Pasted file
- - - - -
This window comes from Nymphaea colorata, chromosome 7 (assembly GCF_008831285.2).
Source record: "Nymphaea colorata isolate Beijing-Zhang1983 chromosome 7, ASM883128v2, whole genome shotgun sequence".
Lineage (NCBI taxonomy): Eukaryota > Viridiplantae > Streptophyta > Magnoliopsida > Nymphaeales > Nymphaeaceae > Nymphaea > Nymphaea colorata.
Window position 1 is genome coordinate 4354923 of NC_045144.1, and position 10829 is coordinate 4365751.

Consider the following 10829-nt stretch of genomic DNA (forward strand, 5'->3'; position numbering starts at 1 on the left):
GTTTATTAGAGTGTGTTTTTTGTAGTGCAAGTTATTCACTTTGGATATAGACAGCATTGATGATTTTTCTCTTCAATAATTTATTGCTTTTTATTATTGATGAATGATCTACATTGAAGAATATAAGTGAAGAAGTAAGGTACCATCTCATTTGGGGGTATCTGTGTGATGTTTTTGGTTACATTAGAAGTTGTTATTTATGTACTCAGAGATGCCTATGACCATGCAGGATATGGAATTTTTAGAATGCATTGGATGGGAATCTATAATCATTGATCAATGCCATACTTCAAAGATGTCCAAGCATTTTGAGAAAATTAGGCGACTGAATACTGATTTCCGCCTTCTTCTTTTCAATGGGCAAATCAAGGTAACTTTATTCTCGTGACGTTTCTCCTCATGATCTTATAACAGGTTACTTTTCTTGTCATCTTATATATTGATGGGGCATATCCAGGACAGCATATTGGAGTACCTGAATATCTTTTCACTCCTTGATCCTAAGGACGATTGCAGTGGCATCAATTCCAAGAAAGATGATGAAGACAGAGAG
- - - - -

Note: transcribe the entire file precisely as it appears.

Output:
This window comes from Nymphaea colorata, chromosome 7 (assembly GCF_008831285.2).
Source record: "Nymphaea colorata isolate Beijing-Zhang1983 chromosome 7, ASM883128v2, whole genome shotgun sequence".
Lineage (NCBI taxonomy): Eukaryota > Viridiplantae > Streptophyta > Magnoliopsida > Nymphaeales > Nymphaeaceae > Nymphaea > Nymphaea colorata.
Window position 1 is genome coordinate 4354923 of NC_045144.1, and position 10829 is coordinate 4365751.

Consider the following 10829-nt stretch of genomic DNA (forward strand, 5'->3'; position numbering starts at 1 on the left):
GTTTATTAGAGTGTGTTTTTTGTAGTGCAAGTTATTCACTTTGGATATAGACAGCATTGATGATTTTTCTCTTCAATAATTTATTGCTTTTTATTATTGATGAATGATCTACATTGAAGAATATAAGTGAAGAAGTAAGGTACCATCTCATTTGGGGGTATCTGTGTGATGTTTTTGGTTACATTAGAAGTTGTTATTTATGTACTCAGAGATGCCTATGACCATGCAGGATATGGAATTTTTAGAATGCATTGGATGGGAATCTATAATCATTGATCAATGCCATACTTCAAAGATGTCCAAGCATTTTGAGAAAATTAGGCGACTGAATACTGATTTCCGCCTTCTTCTTTTCAATGGGCAAATCAAGGTAACTTTATTCTCGTGACGTTTCTCCTCATGATCTTATAACAGGTTACTTTTCTTGTCATCTTATATATTGATGGGGCATATCCAGGACAGCATATTGGAGTACCTGAATATCTTTTCACTCCTTGATCCTAAGGACGATTGCAGTGGCATCAATTCCAAGAAAGATGATGAAGACAGAGAG